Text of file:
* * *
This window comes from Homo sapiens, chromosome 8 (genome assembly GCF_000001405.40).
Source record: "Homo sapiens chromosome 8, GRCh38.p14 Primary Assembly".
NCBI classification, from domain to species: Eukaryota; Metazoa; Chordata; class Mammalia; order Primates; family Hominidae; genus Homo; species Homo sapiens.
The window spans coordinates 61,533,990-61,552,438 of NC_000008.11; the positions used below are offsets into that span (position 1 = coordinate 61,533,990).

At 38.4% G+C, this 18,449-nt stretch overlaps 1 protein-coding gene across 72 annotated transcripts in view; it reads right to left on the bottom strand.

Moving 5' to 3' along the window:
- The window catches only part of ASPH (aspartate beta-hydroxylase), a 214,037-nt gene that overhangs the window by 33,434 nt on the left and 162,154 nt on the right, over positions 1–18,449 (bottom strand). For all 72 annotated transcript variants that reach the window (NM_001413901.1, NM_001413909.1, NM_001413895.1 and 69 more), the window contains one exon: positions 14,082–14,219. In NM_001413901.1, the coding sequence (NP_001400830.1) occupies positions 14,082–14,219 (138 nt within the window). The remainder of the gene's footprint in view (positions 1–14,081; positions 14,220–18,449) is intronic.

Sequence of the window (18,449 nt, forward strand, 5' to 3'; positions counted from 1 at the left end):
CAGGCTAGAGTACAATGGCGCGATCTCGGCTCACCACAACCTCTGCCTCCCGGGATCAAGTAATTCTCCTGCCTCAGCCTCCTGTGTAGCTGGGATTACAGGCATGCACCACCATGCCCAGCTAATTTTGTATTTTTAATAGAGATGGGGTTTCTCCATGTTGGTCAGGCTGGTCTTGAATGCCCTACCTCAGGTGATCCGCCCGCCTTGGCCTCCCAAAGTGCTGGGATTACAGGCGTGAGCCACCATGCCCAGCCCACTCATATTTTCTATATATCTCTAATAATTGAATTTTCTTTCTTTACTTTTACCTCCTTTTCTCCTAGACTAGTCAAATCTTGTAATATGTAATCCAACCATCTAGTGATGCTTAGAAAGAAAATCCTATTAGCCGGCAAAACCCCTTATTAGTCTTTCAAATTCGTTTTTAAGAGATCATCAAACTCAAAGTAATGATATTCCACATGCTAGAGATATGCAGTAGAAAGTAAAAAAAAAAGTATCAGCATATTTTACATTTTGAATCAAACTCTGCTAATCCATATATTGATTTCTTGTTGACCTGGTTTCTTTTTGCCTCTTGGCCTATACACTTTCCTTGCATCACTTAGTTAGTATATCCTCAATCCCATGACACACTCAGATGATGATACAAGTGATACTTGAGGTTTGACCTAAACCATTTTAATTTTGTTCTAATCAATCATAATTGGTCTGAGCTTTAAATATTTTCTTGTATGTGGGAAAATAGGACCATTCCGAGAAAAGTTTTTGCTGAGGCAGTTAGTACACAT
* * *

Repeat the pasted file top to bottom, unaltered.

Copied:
This window comes from Homo sapiens, chromosome 8 (genome assembly GCF_000001405.40).
Source record: "Homo sapiens chromosome 8, GRCh38.p14 Primary Assembly".
NCBI classification, from domain to species: Eukaryota; Metazoa; Chordata; class Mammalia; order Primates; family Hominidae; genus Homo; species Homo sapiens.
The window spans coordinates 61,533,990-61,552,438 of NC_000008.11; the positions used below are offsets into that span (position 1 = coordinate 61,533,990).

At 38.4% G+C, this 18,449-nt stretch overlaps 1 protein-coding gene across 72 annotated transcripts in view; it reads right to left on the bottom strand.

Moving 5' to 3' along the window:
- The window catches only part of ASPH (aspartate beta-hydroxylase), a 214,037-nt gene that overhangs the window by 33,434 nt on the left and 162,154 nt on the right, over positions 1–18,449 (bottom strand). For all 72 annotated transcript variants that reach the window (NM_001413901.1, NM_001413909.1, NM_001413895.1 and 69 more), the window contains one exon: positions 14,082–14,219. In NM_001413901.1, the coding sequence (NP_001400830.1) occupies positions 14,082–14,219 (138 nt within the window). The remainder of the gene's footprint in view (positions 1–14,081; positions 14,220–18,449) is intronic.

Sequence of the window (18,449 nt, forward strand, 5' to 3'; positions counted from 1 at the left end):
CAGGCTAGAGTACAATGGCGCGATCTCGGCTCACCACAACCTCTGCCTCCCGGGATCAAGTAATTCTCCTGCCTCAGCCTCCTGTGTAGCTGGGATTACAGGCATGCACCACCATGCCCAGCTAATTTTGTATTTTTAATAGAGATGGGGTTTCTCCATGTTGGTCAGGCTGGTCTTGAATGCCCTACCTCAGGTGATCCGCCCGCCTTGGCCTCCCAAAGTGCTGGGATTACAGGCGTGAGCCACCATGCCCAGCCCACTCATATTTTCTATATATCTCTAATAATTGAATTTTCTTTCTTTACTTTTACCTCCTTTTCTCCTAGACTAGTCAAATCTTGTAATATGTAATCCAACCATCTAGTGATGCTTAGAAAGAAAATCCTATTAGCCGGCAAAACCCCTTATTAGTCTTTCAAATTCGTTTTTAAGAGATCATCAAACTCAAAGTAATGATATTCCACATGCTAGAGATATGCAGTAGAAAGTAAAAAAAAAAGTATCAGCATATTTTACATTTTGAATCAAACTCTGCTAATCCATATATTGATTTCTTGTTGACCTGGTTTCTTTTTGCCTCTTGGCCTATACACTTTCCTTGCATCACTTAGTTAGTATATCCTCAATCCCATGACACACTCAGATGATGATACAAGTGATACTTGAGGTTTGACCTAAACCATTTTAATTTTGTTCTAATCAATCATAATTGGTCTGAGCTTTAAATATTTTCTTGTATGTGGGAAAATAGGACCATTCCGAGAAAAGTTTTTGCTGAGGCAGTTAGTACACAT